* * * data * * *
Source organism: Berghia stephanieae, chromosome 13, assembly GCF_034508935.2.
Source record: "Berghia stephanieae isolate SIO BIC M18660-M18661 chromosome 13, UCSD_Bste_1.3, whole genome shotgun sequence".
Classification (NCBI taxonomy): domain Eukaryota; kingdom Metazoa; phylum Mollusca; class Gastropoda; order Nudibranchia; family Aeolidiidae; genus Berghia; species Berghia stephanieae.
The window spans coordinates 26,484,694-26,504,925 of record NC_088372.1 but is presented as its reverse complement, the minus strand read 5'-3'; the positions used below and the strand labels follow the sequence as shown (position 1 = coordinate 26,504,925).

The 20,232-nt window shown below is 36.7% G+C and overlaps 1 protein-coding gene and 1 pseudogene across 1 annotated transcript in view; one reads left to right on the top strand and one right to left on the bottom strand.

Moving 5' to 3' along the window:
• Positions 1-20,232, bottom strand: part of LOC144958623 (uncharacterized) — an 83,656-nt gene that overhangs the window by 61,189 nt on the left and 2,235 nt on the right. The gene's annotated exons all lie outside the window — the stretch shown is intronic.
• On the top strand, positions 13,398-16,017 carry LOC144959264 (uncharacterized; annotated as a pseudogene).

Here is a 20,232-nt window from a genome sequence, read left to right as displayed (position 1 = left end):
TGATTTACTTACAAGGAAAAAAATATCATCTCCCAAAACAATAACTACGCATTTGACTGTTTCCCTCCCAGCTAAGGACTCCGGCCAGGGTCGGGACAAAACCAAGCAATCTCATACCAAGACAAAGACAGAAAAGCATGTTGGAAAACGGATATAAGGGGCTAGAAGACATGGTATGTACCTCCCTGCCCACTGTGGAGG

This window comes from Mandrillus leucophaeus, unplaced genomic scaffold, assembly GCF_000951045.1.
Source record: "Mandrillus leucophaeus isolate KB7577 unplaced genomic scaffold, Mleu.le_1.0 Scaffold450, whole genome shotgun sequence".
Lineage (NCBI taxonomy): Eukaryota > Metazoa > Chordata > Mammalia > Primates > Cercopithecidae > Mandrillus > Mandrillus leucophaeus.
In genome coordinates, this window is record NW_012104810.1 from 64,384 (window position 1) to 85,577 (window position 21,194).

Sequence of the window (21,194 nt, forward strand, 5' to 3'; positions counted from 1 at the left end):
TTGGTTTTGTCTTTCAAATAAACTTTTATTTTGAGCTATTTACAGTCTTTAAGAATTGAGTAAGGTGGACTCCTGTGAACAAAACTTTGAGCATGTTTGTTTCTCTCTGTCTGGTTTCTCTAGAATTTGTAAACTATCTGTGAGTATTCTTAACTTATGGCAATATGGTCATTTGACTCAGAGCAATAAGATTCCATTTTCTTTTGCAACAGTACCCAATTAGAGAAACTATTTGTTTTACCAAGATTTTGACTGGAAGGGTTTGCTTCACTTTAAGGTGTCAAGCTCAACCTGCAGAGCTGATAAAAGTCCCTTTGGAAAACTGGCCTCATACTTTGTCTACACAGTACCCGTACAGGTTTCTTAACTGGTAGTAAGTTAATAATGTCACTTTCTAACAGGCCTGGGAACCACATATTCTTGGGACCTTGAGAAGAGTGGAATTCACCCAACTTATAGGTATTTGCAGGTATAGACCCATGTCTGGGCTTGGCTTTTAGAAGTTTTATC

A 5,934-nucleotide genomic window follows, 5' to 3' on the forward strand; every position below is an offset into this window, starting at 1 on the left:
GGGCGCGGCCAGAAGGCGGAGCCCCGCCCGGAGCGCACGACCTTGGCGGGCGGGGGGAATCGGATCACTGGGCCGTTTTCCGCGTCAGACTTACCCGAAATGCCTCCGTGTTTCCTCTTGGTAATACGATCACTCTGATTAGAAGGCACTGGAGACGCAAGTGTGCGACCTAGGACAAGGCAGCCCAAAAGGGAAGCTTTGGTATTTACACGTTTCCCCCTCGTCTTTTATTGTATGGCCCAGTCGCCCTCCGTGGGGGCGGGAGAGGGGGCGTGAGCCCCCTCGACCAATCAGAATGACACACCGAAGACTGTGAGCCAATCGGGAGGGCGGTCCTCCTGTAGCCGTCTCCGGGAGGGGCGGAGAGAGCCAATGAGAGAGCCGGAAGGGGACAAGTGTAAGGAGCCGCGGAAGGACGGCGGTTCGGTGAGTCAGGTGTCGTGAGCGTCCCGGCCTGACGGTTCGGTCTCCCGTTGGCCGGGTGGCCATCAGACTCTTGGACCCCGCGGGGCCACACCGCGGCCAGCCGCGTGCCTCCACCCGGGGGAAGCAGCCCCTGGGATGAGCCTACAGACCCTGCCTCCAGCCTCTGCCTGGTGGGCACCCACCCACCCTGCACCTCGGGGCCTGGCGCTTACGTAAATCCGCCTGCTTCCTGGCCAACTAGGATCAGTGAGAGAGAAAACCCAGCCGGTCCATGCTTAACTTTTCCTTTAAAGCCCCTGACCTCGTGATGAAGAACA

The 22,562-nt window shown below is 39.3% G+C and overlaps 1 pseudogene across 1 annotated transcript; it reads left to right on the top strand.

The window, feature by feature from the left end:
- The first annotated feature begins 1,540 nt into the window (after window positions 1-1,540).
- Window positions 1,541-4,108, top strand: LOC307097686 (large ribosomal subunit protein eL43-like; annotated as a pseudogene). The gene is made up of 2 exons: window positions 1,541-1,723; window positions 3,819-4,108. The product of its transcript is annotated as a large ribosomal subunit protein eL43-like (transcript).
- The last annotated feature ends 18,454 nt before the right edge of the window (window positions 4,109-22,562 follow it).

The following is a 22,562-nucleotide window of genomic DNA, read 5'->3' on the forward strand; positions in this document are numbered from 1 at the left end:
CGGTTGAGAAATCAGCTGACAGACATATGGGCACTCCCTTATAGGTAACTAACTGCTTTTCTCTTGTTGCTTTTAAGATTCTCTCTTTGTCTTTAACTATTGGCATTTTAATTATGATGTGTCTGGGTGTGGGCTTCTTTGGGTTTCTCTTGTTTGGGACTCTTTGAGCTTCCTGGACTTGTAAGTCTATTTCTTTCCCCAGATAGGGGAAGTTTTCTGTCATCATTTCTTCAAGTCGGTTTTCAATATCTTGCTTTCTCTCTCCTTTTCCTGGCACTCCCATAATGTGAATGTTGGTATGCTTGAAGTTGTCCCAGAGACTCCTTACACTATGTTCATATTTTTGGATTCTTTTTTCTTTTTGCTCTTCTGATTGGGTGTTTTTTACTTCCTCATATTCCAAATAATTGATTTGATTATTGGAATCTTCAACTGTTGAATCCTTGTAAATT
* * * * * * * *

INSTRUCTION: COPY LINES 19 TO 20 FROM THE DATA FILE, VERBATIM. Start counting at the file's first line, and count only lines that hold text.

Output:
The 22,562-nt window shown below is 39.3% G+C and overlaps 1 pseudogene across 1 annotated transcript; it reads left to right on the top strand.

The window, feature by feature from the left end: